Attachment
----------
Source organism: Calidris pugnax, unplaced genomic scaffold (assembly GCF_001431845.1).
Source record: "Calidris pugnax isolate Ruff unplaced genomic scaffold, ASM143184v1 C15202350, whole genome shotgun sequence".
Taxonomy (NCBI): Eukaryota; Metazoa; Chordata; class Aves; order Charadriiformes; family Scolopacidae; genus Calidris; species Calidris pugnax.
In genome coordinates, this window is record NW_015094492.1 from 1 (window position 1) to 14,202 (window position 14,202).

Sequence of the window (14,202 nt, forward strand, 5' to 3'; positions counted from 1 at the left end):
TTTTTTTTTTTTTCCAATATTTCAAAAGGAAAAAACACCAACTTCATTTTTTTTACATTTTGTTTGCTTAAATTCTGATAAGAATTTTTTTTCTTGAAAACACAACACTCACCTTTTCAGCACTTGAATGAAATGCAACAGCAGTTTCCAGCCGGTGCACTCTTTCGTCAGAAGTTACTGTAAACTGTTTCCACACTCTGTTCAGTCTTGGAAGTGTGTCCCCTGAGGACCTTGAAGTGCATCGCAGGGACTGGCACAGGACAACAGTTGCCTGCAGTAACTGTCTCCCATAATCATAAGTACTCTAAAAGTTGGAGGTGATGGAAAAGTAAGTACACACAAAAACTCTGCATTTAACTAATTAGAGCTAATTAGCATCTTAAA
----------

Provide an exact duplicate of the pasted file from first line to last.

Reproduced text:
Source organism: Calidris pugnax, unplaced genomic scaffold (assembly GCF_001431845.1).
Source record: "Calidris pugnax isolate Ruff unplaced genomic scaffold, ASM143184v1 C15202350, whole genome shotgun sequence".
Taxonomy (NCBI): Eukaryota; Metazoa; Chordata; class Aves; order Charadriiformes; family Scolopacidae; genus Calidris; species Calidris pugnax.
In genome coordinates, this window is record NW_015094492.1 from 1 (window position 1) to 14,202 (window position 14,202).

Sequence of the window (14,202 nt, forward strand, 5' to 3'; positions counted from 1 at the left end):
TTTTTTTTTTTTTCCAATATTTCAAAAGGAAAAAACACCAACTTCATTTTTTTTACATTTTGTTTGCTTAAATTCTGATAAGAATTTTTTTTCTTGAAAACACAACACTCACCTTTTCAGCACTTGAATGAAATGCAACAGCAGTTTCCAGCCGGTGCACTCTTTCGTCAGAAGTTACTGTAAACTGTTTCCACACTCTGTTCAGTCTTGGAAGTGTGTCCCCTGAGGACCTTGAAGTGCATCGCAGGGACTGGCACAGGACAACAGTTGCCTGCAGTAACTGTCTCCCATAATCATAAGTACTCTAAAAGTTGGAGGTGATGGAAAAGTAAGTACACACAAAAACTCTGCATTTAACTAATTAGAGCTAATTAGCATCTTAAA